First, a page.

Sandbox

Featured articles on frontend and backend programming languages, tools, frameworks and libraries, as well as whatever I have been learning recently.

Sandbox / Developer / Symfony /

Symfony service/DI alias shortcuts

  • Written: 3 years ago
  • Category: Symfony
  • Comments: 0
Symfony's Dependancy Injection Container is immensely powerful, allowing one to define a class, or list of classes, that are required to setup a "service" and use it anywhere that is "Container Aware", that is, anywhere that the Service Container has access to, or has been injected into. Within your controllers or app classes, something you might need to do pretty often is get access to the Doctrine Entity Manager. This is usually done with the following...
Sandbox / Developer /

Composer memory allocation error

  • Written: 3 years ago
  • Category: Developer
  • Comments: 0
If you are in the PHP community and arn't using Composer, you are being left behind by its awesomeness. However Composer has some issues that its trying to solve as it grows. From time to time as Composer tries to work out your package dependancies it might run out of memory. This is rare, but can be annoying if you are in a hurry. Try running the following command to give PHP more memory to work with...
Sandbox / Developer / General tips /

How to enable PHP Opcache

Since PHP 5.5 Opcache is baked right in, however its disabled by default. If you're working on a shared host, then its pretty unlikely you'll be able to get this working, however if you, like me, just switched over to Digitalocean and are loving the new freedom you have to set up the server, you'll want to follow these quick tips. First you need to ssh into your server, i'll leave that up to you to figure out. Once inside you need to know where the file "opcache.so" file is situated. This file needs to be added to your 'php.ini' file and so to find it, we run the following command...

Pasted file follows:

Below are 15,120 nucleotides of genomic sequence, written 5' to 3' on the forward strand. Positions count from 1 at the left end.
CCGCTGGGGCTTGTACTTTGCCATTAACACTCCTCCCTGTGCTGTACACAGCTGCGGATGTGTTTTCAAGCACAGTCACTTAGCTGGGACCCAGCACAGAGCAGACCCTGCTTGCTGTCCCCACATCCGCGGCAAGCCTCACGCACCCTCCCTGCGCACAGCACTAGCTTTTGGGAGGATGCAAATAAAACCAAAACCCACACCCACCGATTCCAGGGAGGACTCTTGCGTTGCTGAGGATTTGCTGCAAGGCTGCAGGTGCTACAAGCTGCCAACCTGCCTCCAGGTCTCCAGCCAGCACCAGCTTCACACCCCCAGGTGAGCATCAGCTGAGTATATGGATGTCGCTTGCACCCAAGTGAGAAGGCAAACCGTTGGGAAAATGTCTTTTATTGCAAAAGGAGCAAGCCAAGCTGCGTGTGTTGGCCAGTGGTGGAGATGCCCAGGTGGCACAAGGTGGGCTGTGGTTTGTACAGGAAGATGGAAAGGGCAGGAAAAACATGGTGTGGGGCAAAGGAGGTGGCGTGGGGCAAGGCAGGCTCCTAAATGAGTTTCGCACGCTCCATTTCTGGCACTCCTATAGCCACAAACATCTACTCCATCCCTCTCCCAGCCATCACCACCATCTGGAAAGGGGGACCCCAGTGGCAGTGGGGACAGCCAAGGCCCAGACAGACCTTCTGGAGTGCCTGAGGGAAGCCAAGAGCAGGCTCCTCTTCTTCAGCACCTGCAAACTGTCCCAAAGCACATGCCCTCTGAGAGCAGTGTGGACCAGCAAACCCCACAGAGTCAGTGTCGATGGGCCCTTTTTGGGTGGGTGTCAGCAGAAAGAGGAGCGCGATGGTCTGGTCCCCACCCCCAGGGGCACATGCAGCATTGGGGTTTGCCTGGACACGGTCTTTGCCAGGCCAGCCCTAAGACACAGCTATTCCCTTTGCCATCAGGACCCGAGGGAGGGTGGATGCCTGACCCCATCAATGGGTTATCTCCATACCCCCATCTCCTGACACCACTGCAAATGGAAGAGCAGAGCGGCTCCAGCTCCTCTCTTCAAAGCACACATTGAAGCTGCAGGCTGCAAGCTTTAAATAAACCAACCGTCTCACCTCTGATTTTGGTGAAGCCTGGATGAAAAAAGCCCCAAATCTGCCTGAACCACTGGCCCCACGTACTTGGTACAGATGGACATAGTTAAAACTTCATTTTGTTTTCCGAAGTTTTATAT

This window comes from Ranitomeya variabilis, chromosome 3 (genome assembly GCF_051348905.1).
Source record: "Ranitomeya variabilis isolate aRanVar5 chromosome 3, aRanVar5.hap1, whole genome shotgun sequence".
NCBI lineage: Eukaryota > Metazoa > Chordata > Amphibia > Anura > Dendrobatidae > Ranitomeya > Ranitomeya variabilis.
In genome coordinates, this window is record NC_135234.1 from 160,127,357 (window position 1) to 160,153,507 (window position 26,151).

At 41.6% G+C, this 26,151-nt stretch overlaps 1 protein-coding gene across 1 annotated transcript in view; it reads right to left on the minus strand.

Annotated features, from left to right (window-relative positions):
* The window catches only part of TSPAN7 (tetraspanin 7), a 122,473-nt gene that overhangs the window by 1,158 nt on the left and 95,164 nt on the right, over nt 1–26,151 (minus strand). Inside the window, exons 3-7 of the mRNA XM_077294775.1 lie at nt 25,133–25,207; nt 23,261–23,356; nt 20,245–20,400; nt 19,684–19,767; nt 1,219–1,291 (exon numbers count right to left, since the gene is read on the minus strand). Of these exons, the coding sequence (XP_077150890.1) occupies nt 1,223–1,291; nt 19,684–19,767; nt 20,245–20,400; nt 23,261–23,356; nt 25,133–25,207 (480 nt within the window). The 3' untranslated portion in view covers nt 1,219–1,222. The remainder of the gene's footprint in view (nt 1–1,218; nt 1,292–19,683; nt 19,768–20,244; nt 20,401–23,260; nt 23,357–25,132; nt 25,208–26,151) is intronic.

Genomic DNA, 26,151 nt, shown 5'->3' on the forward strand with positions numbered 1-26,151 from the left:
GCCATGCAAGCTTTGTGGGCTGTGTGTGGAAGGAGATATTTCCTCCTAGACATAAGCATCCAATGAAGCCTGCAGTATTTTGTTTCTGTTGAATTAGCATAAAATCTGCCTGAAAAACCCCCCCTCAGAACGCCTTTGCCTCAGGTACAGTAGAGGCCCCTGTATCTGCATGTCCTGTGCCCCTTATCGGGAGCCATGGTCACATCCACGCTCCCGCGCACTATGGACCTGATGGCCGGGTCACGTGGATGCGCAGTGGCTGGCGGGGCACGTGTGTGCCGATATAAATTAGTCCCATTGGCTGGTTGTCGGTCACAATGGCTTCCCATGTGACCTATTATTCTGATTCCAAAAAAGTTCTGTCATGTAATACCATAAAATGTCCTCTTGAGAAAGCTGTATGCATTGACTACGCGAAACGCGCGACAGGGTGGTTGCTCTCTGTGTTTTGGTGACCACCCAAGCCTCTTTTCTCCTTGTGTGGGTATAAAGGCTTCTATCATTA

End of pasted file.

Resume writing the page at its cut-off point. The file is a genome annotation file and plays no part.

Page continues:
Sandbox / Developer /

Create your own jQuery (or raw JavaScript) events and trigger them whenever...

  • Written: 3 years ago
  • Category: Developer
  • Comments: 0
One of jQuery's less promoted attributes is that it allows us to bind and trigger our own custom events. Its a simple enough idea, but incredibly powerful! The reason the custom events are so powerful is that it means we can decouple our application, creating modules that only interact through the triggering of hooks/events. But what does that actually mean, well it means less long variable names to stop from accidental  or unintentional reuse;  smaller, more maintainable code; less time spent debugging; more time doing other fun stuff. To register your custom event you need something like the following...
Sandbox / Developer / General tips /

Auto include your debug functions through php.ini

You might not want to bloat your system with whatever debug functionality you need whilst its being developed. Instead you can add a line in your php.ini that will tell PHP to include a file from the local file system each time PHP runs and deals with a request. There is one caveat however, that if you're running CLI commands (command line) the file is not included. To set this run, open your php.ini file and look for something like the following...